Current Evidence and Recommendations for Coronary CTA First in Evaluation of Stable Coronary Artery Disease
In the United States, functional imaging is the most commonly used method to diagnose potentially obstructive coronary artery disease (CAD) in patients with stable chest pain. However, evidence from several contemporary randomized clinical trials may advocate a new paradigm of imaging for detecting coronary atherosclerosis, not only stenosis, in low- to moderate-risk patients. Evidence from the U.K.SCOT-HEART (Scottish Computed Tomography of the Heart) trial (1) and the U.S. PROMISE (Prospective Multicenter Imaging Study for Evaluation of Chest Pain) trial (2) suggests that the current aim of diagnosis of stable chest pain in patients with possible obstructive CAD must change from detection of a myocardial perfusion abnormality to detection of coronary atherosclerosis, by using a coronary computed tomography (CT) angiography (CTA)–first strategy. This important scientific advance should become the critical focus of testing.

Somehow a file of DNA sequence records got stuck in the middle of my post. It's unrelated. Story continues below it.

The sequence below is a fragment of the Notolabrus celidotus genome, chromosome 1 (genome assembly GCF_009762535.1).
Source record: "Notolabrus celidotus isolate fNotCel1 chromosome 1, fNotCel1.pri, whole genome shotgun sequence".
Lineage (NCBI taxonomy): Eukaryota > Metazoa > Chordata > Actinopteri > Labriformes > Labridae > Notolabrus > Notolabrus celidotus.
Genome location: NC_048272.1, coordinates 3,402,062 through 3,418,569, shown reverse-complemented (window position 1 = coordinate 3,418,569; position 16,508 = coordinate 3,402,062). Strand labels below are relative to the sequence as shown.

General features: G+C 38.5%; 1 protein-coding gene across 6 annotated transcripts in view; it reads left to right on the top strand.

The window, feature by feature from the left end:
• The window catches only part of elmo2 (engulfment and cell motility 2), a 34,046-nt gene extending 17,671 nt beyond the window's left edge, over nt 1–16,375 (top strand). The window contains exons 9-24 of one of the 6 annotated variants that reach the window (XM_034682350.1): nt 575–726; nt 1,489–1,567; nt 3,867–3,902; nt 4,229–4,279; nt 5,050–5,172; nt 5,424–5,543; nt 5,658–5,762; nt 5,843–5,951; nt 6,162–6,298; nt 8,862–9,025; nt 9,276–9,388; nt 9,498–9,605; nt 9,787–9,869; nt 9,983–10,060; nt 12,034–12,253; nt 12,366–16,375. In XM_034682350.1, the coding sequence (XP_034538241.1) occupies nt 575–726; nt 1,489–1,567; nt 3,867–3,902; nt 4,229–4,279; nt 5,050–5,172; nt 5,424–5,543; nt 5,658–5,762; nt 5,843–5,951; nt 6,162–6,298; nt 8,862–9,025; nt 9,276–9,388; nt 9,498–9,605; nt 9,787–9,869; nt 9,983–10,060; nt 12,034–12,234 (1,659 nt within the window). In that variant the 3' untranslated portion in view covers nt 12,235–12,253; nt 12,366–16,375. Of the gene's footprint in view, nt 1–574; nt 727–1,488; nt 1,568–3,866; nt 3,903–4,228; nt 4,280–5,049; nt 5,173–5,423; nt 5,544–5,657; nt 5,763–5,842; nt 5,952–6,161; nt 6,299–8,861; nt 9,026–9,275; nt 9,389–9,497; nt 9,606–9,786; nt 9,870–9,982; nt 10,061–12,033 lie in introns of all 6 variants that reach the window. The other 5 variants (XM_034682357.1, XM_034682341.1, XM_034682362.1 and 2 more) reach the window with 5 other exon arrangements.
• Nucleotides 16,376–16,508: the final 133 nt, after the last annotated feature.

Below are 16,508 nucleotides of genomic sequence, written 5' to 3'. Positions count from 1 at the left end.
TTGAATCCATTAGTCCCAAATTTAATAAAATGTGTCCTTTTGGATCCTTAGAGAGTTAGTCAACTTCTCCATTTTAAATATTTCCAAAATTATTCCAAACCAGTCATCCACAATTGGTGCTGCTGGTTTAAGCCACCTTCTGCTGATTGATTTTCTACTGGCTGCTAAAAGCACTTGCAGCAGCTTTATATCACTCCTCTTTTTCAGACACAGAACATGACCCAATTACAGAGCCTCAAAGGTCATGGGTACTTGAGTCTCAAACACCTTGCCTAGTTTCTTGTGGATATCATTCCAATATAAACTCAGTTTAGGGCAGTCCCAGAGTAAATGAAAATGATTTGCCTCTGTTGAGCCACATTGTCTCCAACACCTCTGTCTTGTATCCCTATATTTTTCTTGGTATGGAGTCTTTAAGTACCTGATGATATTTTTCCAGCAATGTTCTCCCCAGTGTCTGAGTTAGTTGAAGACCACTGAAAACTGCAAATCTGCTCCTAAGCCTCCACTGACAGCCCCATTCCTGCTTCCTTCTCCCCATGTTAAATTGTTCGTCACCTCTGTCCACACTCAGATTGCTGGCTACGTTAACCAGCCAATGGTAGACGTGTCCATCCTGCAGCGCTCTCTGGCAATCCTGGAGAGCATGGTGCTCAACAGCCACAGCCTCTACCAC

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Perivascular adipose tissue as a source of therapeutic targets and clinical biomarkers: A clinical consensus statement from the European Society of Cardiology Working Group on Coronary Pathophysiology and Micro-circulation
This clinical consensus statement from the European Society of Cardiology defines perivascular adipose tissue (PVAT) and highlights the biological mechanisms…
SARS-CoV-2 infection triggers pro-atherogenic inflammatory responses in human coronary vessels
Abstract: Patients with coronavirus disease 2019 (COVID-19) present increased risk for ischemic cardiovascular complications up to 1 year after infection. Although…